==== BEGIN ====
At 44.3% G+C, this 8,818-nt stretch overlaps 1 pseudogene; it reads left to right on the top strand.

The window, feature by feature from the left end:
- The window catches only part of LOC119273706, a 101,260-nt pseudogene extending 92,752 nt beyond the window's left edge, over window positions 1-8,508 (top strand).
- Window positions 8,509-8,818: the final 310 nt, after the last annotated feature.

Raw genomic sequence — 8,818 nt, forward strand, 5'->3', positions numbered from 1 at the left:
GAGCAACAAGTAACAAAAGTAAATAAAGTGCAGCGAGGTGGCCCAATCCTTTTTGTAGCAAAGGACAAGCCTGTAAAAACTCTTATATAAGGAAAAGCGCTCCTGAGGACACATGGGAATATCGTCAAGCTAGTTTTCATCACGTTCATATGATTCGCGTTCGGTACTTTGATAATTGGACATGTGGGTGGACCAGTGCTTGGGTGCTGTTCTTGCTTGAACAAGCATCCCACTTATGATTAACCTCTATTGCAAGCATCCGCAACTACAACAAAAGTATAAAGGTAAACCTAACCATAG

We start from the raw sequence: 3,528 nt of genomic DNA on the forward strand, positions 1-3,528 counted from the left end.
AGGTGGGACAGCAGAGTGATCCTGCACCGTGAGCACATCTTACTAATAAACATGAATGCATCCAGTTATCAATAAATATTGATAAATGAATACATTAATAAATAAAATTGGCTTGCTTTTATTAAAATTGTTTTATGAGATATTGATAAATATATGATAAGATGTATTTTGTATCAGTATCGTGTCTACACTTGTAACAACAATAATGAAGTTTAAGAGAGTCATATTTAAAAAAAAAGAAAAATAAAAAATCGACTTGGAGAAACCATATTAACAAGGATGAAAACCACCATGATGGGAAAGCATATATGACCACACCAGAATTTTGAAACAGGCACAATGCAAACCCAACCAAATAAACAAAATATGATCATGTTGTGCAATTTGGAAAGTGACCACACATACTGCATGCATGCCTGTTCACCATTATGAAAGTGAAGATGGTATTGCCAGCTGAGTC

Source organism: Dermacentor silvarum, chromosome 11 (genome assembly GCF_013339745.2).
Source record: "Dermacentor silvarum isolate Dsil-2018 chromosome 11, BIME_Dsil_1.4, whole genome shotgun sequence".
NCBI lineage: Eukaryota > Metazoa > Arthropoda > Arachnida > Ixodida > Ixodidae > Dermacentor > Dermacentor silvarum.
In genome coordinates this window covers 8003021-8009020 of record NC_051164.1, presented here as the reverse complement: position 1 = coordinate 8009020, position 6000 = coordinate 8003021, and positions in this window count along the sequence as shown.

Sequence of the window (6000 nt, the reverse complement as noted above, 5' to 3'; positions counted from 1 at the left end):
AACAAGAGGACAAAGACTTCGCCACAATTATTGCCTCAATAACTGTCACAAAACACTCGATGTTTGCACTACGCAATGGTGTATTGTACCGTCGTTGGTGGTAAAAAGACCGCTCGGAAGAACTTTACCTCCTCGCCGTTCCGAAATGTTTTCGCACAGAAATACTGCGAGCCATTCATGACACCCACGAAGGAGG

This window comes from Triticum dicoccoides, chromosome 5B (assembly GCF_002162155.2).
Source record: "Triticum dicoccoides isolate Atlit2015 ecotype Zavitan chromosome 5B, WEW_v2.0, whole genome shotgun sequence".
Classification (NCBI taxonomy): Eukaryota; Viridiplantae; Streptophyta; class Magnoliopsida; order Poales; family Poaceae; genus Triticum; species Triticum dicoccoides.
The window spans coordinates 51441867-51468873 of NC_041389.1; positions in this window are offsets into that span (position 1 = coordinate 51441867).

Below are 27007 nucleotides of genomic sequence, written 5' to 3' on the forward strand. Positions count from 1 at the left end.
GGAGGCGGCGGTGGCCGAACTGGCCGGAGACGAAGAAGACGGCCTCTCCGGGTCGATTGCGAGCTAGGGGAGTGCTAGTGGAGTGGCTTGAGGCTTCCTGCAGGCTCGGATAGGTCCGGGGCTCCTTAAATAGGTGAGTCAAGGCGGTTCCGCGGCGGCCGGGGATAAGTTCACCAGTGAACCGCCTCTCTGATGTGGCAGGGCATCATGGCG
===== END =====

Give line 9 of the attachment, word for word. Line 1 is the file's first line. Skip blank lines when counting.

Source organism: Dermacentor silvarum, chromosome 11 (genome assembly GCF_013339745.2).